2005: No Show for Burrows Golf
Burrows Golf made some of the loudest noise at the 2004 PGA Merchandise Show with a splashy news conference touting its product introductions and a 9,600-square-foot booth that was as busy as it was big. But this year, Burrows was nowhere to be seen.
Company founder and chief executive officer Bruce Burrows told Golfweek he skipped the 2005 exhibit because the show was being held “at the wrong time of year” and because of the “changing markets of the golf industry.”
“It’s some of the reasons why Titleist and TaylorMade stayed away as well,” he said.
Vendors and others who do business with the clubmaker tell a different story, however, asserting Burrows Golf has fallen on hard times.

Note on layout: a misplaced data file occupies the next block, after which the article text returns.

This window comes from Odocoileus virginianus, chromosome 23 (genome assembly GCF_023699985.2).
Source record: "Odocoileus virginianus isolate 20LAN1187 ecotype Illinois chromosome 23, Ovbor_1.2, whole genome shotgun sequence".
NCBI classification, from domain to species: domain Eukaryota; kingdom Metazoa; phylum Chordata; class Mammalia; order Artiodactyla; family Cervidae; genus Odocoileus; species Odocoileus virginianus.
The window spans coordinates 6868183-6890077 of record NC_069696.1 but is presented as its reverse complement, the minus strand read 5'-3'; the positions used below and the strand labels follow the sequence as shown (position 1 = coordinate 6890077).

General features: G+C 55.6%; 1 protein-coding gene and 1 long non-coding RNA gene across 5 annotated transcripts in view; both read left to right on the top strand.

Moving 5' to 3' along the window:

According to the sources, the company owes substantial amounts of money to suppliers and other companies, and virtually has ceased operations of the business that produced the M.A.C. driver. Burrows counted among its endorsers Ben Crenshaw, Bruce Lietzke and, until recently, Thomas Bjorn, who left for Callaway Golf late last month.
The sources say that Burrows is seeking to license the technology he employed in his clubs as well as the acclaimed Quick-Fit shaft system. Those assets could have value, and Burrows may be able to sell those rights.
“The company does owe a lot of people money,” said an executive whose company is among those seeking payment from Burrows.
Several suppliers told Golfweek they had not been paid by Burrows since early fall 2004.
News of trouble at Burrows circulated widely at the 2005 PGA Show, but it apparently has yet to reach the company’s endorsers.
Scott Sayers, Crenshaw’s agent, says he knows nothing about vendors not being paid. “Ben’s still with (Burrows),” he adds. “He’ll be playing their driver and fairway woods next week.”
Lietzke wore a Burrows Golf hat during last week’s Turtle Bay Championship in Hawaii.
– John Steinbreder